The Decline of the Right to Roam
As someone who grew up in the 1960s (very much a high-crime era) in the Minneapolis suburbs, I routinely exercised the right to roam on weekends and during holidays. Long before we were ten, my friends and I took long unsupervised hikes onto railway tracks, factory sites, and cemeteries. Along the way, we rolled down steep hills in cardboard boxes, climbed into storm drains, and floated on make-shift rafts in a creek.
Roaming of this type was the norm for my middle class friends. Our parents didn't give it a second thought, that is as long as we wandered back home by dinner.
Is the right to roam dead for good? Probably. But it was great while it lasted.comments powered by Disqus
Tim Sydney - 6/20/2007
The 'right to roam' story reminds me of an item I read in New Scientist some years back.
" A study of British cities found that for reasons of both crime and infrastructure (not wholly unrelated), the number of children who could walk to school alone fell from 80 percent in 1970 to 8 percent last year. Meanwhile, National Travel Survey data indicate that nearly a fifth of rush-hour traffic is parents driving children to school." (Source)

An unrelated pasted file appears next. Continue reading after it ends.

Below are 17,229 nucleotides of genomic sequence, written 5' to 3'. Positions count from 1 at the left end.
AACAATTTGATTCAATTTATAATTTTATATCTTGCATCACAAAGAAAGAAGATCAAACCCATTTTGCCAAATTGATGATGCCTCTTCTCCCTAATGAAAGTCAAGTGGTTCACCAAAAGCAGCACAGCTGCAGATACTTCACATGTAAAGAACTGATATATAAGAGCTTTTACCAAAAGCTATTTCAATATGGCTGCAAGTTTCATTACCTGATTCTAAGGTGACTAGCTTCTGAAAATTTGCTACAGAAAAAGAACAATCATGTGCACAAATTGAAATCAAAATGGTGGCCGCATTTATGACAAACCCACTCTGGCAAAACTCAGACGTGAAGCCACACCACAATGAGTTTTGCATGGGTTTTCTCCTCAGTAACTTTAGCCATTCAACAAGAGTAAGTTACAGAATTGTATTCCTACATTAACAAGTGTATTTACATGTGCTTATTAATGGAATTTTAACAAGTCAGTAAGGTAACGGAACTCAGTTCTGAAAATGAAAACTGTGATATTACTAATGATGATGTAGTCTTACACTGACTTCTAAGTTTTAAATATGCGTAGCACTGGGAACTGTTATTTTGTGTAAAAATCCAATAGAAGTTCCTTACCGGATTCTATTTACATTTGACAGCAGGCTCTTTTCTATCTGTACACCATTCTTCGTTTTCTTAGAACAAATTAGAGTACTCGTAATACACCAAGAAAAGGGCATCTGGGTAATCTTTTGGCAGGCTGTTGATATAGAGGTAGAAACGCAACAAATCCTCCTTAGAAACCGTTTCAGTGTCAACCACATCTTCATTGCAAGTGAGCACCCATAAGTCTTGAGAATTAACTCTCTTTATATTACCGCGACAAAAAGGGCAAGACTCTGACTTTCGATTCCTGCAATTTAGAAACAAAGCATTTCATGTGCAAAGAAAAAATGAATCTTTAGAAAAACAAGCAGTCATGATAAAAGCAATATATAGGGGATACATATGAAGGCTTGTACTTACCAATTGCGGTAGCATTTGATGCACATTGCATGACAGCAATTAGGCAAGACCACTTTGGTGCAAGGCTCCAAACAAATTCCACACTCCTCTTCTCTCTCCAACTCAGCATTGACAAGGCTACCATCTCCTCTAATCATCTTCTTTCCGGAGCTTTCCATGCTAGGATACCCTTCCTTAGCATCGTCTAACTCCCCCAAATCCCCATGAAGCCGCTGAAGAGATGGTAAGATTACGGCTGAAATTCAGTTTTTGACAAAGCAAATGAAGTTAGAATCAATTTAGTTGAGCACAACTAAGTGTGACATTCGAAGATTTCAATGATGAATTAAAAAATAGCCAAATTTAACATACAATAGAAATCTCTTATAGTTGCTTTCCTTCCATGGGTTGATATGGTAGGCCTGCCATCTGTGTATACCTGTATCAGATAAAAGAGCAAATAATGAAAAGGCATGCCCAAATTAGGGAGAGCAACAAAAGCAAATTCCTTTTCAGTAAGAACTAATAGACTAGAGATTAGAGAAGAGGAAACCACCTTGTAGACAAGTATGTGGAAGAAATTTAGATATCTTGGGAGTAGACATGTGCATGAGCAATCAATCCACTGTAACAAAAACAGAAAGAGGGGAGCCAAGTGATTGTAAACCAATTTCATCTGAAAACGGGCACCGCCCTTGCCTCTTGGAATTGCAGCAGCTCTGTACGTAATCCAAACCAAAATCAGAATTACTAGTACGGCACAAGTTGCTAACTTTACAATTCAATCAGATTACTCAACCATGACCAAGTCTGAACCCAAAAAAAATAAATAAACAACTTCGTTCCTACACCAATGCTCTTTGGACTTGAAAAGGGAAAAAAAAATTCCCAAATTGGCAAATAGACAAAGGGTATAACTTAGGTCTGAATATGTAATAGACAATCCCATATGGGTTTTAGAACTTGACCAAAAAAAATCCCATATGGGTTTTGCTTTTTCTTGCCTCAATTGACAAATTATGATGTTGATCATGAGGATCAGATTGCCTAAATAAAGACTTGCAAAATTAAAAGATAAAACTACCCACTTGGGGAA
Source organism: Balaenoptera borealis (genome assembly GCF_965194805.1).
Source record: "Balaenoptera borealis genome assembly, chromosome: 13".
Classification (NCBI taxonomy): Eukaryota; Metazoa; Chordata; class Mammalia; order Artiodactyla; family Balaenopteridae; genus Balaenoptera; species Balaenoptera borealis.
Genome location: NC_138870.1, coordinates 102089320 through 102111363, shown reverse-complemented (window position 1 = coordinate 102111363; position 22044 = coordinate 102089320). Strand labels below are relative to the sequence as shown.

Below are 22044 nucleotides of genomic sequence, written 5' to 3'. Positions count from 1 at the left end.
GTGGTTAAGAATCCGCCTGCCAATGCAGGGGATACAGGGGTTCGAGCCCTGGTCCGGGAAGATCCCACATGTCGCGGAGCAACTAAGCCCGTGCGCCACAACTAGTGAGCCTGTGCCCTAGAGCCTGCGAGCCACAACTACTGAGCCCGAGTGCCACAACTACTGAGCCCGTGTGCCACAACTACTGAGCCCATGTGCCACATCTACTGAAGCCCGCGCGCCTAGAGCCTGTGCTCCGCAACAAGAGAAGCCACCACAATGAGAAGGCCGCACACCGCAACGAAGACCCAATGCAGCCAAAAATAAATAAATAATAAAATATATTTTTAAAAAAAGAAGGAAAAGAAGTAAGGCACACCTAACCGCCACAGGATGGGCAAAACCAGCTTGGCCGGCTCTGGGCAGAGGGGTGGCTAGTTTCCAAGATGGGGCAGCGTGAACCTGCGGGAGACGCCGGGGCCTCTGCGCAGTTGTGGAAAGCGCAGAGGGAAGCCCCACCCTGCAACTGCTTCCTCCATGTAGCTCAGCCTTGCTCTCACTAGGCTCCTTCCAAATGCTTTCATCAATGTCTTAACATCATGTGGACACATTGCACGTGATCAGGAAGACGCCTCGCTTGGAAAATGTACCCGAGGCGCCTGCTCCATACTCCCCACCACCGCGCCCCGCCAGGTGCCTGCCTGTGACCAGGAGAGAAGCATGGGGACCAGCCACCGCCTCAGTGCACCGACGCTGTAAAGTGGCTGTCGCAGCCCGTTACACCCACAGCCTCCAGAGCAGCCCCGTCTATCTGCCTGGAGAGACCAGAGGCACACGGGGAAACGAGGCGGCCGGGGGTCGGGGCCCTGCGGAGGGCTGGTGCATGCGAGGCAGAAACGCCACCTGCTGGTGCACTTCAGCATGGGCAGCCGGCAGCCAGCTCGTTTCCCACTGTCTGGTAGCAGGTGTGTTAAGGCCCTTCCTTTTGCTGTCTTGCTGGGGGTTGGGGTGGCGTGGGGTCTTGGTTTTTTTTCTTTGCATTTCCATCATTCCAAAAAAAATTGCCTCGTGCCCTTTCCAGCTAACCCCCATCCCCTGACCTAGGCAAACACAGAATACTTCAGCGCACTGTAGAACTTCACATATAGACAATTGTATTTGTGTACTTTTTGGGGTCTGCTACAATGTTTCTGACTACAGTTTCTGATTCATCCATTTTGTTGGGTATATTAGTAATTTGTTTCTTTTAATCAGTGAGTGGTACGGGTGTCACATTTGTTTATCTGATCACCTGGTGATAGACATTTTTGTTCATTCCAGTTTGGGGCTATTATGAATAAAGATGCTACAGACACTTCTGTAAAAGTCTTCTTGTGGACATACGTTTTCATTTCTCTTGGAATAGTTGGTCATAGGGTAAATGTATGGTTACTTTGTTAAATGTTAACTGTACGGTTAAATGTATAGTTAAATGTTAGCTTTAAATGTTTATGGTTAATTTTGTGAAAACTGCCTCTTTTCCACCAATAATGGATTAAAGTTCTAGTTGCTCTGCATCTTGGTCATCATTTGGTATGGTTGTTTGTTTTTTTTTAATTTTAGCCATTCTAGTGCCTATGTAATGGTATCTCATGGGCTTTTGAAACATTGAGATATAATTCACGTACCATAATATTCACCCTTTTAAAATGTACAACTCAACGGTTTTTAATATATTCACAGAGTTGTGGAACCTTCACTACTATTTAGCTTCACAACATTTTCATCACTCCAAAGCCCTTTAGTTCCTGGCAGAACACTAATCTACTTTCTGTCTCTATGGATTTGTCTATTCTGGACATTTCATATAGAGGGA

New Scientist also reported that the most common reason provided for not getting the children to walk to school was "too much traffic."
Mark Brady - 6/18/2007
It's ironic that the original story appeared in the Daily Mail, which for many years has sought to boost its circulation with scare stories about pedophiles and thus contributed to the current hysteria on this subject.
Growing up in Britain in the 1950s and 1960s I and my friends had far more freedom to roam on our own than most children now enjoy. Indeed, when I was five or six I walked hundreds of yards to school along a footpath. (My reluctance to walk on my own was overcome by my mother's bribe of a new teddy bear.) Then when I was thirteen I and a friend took trains up to London and then to South Kensington to visit the museums where we spent the best part of the day.